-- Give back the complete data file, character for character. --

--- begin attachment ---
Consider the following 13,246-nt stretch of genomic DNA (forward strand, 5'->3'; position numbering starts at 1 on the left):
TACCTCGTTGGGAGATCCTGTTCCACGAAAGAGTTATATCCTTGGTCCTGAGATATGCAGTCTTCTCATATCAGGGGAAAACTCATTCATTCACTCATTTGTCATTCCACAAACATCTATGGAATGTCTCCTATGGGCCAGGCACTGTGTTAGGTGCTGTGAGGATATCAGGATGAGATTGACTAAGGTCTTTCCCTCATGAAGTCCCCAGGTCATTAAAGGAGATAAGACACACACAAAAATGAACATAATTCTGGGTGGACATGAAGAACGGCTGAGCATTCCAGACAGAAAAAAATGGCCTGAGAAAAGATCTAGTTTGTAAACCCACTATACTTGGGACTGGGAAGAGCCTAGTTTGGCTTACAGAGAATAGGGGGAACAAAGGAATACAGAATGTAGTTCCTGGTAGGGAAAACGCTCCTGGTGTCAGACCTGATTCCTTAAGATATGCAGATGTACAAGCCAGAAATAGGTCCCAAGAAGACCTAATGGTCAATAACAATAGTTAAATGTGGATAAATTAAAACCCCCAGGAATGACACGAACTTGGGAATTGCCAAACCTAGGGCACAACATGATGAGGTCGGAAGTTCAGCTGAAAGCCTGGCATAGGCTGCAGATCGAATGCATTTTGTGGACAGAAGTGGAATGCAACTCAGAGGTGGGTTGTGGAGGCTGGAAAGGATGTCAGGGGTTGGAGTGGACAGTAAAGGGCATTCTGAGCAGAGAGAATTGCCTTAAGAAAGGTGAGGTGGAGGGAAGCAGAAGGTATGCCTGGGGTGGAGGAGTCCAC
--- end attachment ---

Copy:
Consider the following 13,246-nt stretch of genomic DNA (forward strand, 5'->3'; position numbering starts at 1 on the left):
TACCTCGTTGGGAGATCCTGTTCCACGAAAGAGTTATATCCTTGGTCCTGAGATATGCAGTCTTCTCATATCAGGGGAAAACTCATTCATTCACTCATTTGTCATTCCACAAACATCTATGGAATGTCTCCTATGGGCCAGGCACTGTGTTAGGTGCTGTGAGGATATCAGGATGAGATTGACTAAGGTCTTTCCCTCATGAAGTCCCCAGGTCATTAAAGGAGATAAGACACACACAAAAATGAACATAATTCTGGGTGGACATGAAGAACGGCTGAGCATTCCAGACAGAAAAAAATGGCCTGAGAAAAGATCTAGTTTGTAAACCCACTATACTTGGGACTGGGAAGAGCCTAGTTTGGCTTACAGAGAATAGGGGGAACAAAGGAATACAGAATGTAGTTCCTGGTAGGGAAAACGCTCCTGGTGTCAGACCTGATTCCTTAAGATATGCAGATGTACAAGCCAGAAATAGGTCCCAAGAAGACCTAATGGTCAATAACAATAGTTAAATGTGGATAAATTAAAACCCCCAGGAATGACACGAACTTGGGAATTGCCAAACCTAGGGCACAACATGATGAGGTCGGAAGTTCAGCTGAAAGCCTGGCATAGGCTGCAGATCGAATGCATTTTGTGGACAGAAGTGGAATGCAACTCAGAGGTGGGTTGTGGAGGCTGGAAAGGATGTCAGGGGTTGGAGTGGACAGTAAAGGGCATTCTGAGCAGAGAGAATTGCCTTAAGAAAGGTGAGGTGGAGGGAAGCAGAAGGTATGCCTGGGGTGGAGGAGTCCAC